Fed loosens leash on Wells Fargo so it can lend more to small businesses
The Federal Reserve is giving Wells Fargo the nod to resume lending to small businesses through a new federal program offering financial relief to small businesses hurt by the coronavirus pandemic.
The bank had announced late Sunday that it would no longer accept new loan applications under the government's low-interest Paycheck Protection Program, which launched last week as part of Washington's $2.2 trillion economic relief package.
Wells Fargo had said over the weekend it planned to lend a maximum of $10 billion through the program and that it had already received more than enough applications to reach that threshold. Any requests for loans submitted after April 5 would not be considered, according to the bank, which was the No. 1 bank lender to small businesses last year.
Wells Fargo executives said the bank's exit from the program was forced by a lending cap that the Fed had imposed on the company two years ago following its phony account scandal and a string of other consumer abuses.
The U.S. central bank on Wednesday announced it will temporarily lift Wells Fargo's lending cap so it can issue loans to more small businesses through the program, as well through a similar loan relief effort that the Fed is expected to launch soon.
The Fed said it is easing restrictions on Wells Fargo because of the "extraordinary disruptions from the coronavirus," noting that the change would not apply to any of the bank's other lending activities.
The Fed also said Wells Fargo cannot profit from use of the exemption, which means benefits from Paycheck Protection and Main Street loans must be donated to nonprofits or transferred to the Treasury Department. Wells Fargo had already said when its lending cap was set at $10 billion that it planned to donate any proceeds from the lending program to charity.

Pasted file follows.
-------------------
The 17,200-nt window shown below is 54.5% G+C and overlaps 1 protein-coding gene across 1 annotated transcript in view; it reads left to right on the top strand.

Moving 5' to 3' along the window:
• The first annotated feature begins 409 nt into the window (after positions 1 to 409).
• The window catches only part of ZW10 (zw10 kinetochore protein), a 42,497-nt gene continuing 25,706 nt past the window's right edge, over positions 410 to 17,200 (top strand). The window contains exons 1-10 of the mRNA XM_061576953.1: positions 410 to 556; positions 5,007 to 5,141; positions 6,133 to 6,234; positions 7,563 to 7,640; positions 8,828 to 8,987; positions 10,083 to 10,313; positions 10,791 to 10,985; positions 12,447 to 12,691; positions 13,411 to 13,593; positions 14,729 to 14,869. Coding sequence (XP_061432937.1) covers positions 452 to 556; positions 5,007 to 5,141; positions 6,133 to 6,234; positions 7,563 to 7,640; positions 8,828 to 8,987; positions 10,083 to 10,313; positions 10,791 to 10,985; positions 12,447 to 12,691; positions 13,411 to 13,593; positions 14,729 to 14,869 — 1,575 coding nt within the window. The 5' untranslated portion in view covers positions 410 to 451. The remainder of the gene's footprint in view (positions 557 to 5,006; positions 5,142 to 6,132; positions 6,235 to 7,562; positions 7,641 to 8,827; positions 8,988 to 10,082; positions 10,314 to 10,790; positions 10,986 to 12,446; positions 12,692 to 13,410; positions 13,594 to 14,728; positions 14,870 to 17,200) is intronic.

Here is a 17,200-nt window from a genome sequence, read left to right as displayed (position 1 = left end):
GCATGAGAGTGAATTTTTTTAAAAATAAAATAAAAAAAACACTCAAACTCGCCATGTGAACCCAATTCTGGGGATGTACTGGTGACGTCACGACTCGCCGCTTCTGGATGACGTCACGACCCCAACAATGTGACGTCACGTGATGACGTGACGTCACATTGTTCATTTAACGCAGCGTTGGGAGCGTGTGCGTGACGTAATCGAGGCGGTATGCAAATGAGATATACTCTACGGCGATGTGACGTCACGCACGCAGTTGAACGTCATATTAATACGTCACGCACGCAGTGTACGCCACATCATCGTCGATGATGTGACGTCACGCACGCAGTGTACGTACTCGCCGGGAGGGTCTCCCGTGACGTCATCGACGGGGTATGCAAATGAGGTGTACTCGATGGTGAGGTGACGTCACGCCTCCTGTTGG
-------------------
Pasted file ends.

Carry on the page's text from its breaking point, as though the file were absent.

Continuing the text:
Wells Fargo did not return a request for comment on whether it would now resume taking applications for Paycheck Protection Program loans.
The loans to small businesses are designed to limit the swelling number of workers applying for unemployment, with Congress aiming to distribute as much as $349 billion in aid through the initiative. Wells Fargo's limited participation — hitting $10 billion after only a day or so of accepting applications — had hampered the program, which has had a rocky start.
The Paycheck Protection Program offers 1% interest loans to business with fewer than 500 workers. Borrowers who don't lay off workers in the next eight weeks will have their loans forgiven, along with the interest.
On Monday morning, the U.S. Small Business Administration said more than 100,000 loans had been approved and funded under the program, for a total value of $30 billion.
"This is a compromise so the bank can service its existing business customers who need help from these government credit programs without having to curb its other loan programs," analysts at Cowen's Washington Research Group said Wednesday.
"Despite the profit restriction, this is still positive for Wells Fargo. It allows it to continue to help its existing customers rather than having to send them to other banks to get these loans. That preserves the value of its small business franchise," the Cowen analysts stated.
"We also believe Wells Fargo can use this to improve its reputation in Washington," they continued. "It has the ability to donate the profits from these programs to nonprofits who are helping small businesses cope with the current economic trouble or that are trying to launch to offer new services to consumers. Businesses that get this help may become permanent Wells Fargo customers, which further boosts the value of their small business franchise."
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